The music school and speech
:epartment will present Claude
Debussy's opera "Pelleas and Mel-
sande," at 8 p.m. Friday and
Saturday nights, and March 7, 8,
10 and 11 at the Lydia Mendels-
Sohn Theatre.
The production will be directed
by Prof. Jack E. Bender of the
speech department- and Prof. Josef
Blatt of the music school.
The audiences -are asked to be
prompt, because no latecomers will
be seated during the first act.
Choral Union..
Metropolitan Opera tenor Brian
Sullivan will. present the eighth
:oncert in the choral union series
Mon., March 27, 8:30 P.M.

at 8:30 p.m. Tuesday in Hill Aud.
He will open the program with
"Where'er You Walk" from Han-
del's "Semele," followed by the
recitative and -aria, "Sound 'and
Alarm" from'. Handel's "Judas
The program will also feature
"Widmung" and "Die Lotusblume"
by Schumann; "Heimliche Auf-
forderung," "Traum dirch die
Dammerung," and "Zueignung" by
Richard Strauss; "Lamento di
Federico" from Cilea's "L'Arle-
siana," and "Vaghissima sembian-
za" and "Spirate pur, spirate" by
Andre de Ia Varre is set for the
second program in the current
Burton Holmes Travelogues Series,
presenting his recent color motion
picture, "The Alps,"' at 8:30 p.m.
Thursday in Hill Aud."
The "four-season" travelogue
will include "delights" of spring,
summer, autumn, and winter in
the Alpine countries of Switzer-
land, Germany, Italy, Austria and
* * *
Peace Corps...
National Broadcasting Com-
pany's television newscaster Chet
Huntley will present a preview re-
port of the proposed (President'
John F.) Kennedy Peace Corps
plan and how it would affect to-
day's college students at 5:30 p.m.
today over NBC-TV stations.
Prof. Maurice. H. Albertson of
Colorado StateCollege, appointed
by the International. Cooperation
Administration to head the group,
will report on its proposals for
establishment of the Corps.
* * *
,japan .. .
John D. Rockefeller IV will dis-
cuss the lives, problems, and hopes
of Japanese students at 9 a.m.
today over station WXYZ, Detroit,
with Prof. Robert Ward of the
political science department.
A student at Harvard Univer-
sity, Rockefeller recently spent
three years as a student at In-
ternational Christian University in
Tokyo, where he witnessed many
of the recent political demon-
strations that have swept Japan.
* * * .
Families .. .
Prof. Jessie Bernard of the Uni-
versity of Pennsylvania Sociology
department will discuss "Families
without Fathers" on the Univer-
sity's television series "Family
Living" at 12 noon today over
station WWJ, Detroit. '
Mrs. Bernard says that children
who lose their father through
death, divorce or separation suffer

from lack of an accurate picture
of how grown-ups live together.
* * *
WU *HM..
Poet Archibald MacLeish will
discuss "Poetry and Journalism"
at 1 p.m. tomorrow over the Uni-
versity's radio station WUOM.
The lecture is one of the Gideon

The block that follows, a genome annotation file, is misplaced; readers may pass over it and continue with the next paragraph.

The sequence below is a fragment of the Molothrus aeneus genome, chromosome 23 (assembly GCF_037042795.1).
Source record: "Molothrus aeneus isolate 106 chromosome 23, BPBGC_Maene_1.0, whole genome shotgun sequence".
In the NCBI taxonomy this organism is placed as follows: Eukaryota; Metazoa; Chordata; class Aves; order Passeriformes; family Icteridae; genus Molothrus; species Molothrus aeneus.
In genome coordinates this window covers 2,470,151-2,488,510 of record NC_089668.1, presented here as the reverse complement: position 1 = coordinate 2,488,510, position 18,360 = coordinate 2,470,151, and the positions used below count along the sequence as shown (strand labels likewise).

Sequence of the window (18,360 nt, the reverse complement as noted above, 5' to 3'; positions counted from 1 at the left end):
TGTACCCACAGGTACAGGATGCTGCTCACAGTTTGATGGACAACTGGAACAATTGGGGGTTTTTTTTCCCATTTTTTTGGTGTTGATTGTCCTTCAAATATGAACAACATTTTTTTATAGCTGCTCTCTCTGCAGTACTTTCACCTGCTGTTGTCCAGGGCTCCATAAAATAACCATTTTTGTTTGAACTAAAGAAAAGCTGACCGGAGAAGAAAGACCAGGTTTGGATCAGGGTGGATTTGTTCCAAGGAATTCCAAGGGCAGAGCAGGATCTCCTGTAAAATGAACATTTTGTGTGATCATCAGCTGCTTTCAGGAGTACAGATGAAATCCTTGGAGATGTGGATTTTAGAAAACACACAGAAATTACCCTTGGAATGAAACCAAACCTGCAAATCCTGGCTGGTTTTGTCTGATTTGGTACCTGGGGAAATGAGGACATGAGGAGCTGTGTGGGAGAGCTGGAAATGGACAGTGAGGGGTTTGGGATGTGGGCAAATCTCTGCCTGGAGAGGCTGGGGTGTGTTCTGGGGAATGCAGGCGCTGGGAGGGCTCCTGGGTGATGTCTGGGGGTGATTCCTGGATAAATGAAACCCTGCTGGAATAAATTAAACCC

Seymour lectures and will be
Prof. Marshall Stearns of Hun-
ter College, New York, will talk
about "The Roots of Jazz" in his
first in a series of commentaries
concerning "Jazz in American
Life" at 7 p.m. Friday on WUOM.
Florence Henderson opens to-
morrow in a five-week engagement
of the national company produc-
tion of R'odger's and Hammer-
stein's "The Sound of Music," with
Beatrice Krebs, Jack Collins and
John Myhers, at the Riviera
Theatre in Detroit.
And monologue comedian Shel-
ley Berman will open Thursday
night at the Cass Theatre for a
three-day stand with an all-new
Seats are still available for both
Tickets are now on sale for
seven Metropolitan Grand Opera
productions which will be brought
to Detroit's Masonic Temple from
May 22 through 27.
They may be ordered by mail
from the Detroit Grand Opera
Association, 417 Ford Building,
until May 1.
* * *.
Quartet .. .
The quartet-in-residence from
the University of Alabama will
present a concert of string music
by Hayden, Persichetti, and Beet-
hoven tomorrow at 8:30 p.m. in
the Rackham Lecture Hall.
Members of the group are Mar-
garet Christy, cello; Henry Bar-
rett, viola; and violinists Roland
Johnson and Emil Raab, who for-
merly belonged to the University's
Stanley Quartet.
Their program here will consist
of "Quartet in D major" by Haydn;
"Third'- String Quartet (in one
movement)" by Vincent Persichet-
ti, commissioned by the University
of Alabama for its quartet, and
"Quartet in E minor" by Beet-
** *
The music school will hold a
Composers Forum this Thursday
at 8:30 p.m. in Aud. A, Angell Hall.
Scheduled for performance and
discussion are works by Roger
Reynolds, '61M, Jerry Bilik, '61M,
Donald Matthews, '62M, Kenneth
Roberts, '61M,' Bernard Folta,
'64M, and Gregory Kosteck, '61M.

A Festival of Musical Premieres
the most brilliant creators of our day
performed by professional musicians.
Fri., March 3 at 8:30 Paul Jacobs, Pianist
Sat., March 4 at 8:30 Orchestra, Wayne Dunlap
First Unitarian Church, 1917 Washtenaw
Tickets: single $1.77, week-end $3, DAC members
10% less, on sale at Marshall's Book Shop
The Famous American Choreographer
Creator of Modern Ballets




In a Discussion of the Modern Dance
Tickets: $2.50 - $2.00 - $1.50
STUDENTS: $1.75 - $1.40 - $1.05
Phone NO 3-1511, ext. 479
Box office opens tomorrow 10 A.M.


Hill Auditorium




.-Leading Tenor,

Metropolitan Opera Company



in recital
TUES., FEB. 28 8:30
in Hill Auditorium
s PROGRAM: Songs by Schumann, Richard Strauss, Dor
audy, Lehmann, Bridge, Quilter and Malotte; and
operatic arias from Handel's "Semele" and "Judas
Maccabaeus;" Cilea's "L'Arlesiana," Lalo's "Le Roi
d' Ys;" and Bizet's "Carmen."
TICKETS: $3.50, $3.00, $2.50, $2.00, $1.50
University Musical Society, Burton Tower
Don't Say It with Flowers


Caepna ujwd
TONIGHT at 7 and 9
Will be shown at silent speed.

/ I cc
t4je the Verional.-co avnn

ti eal "'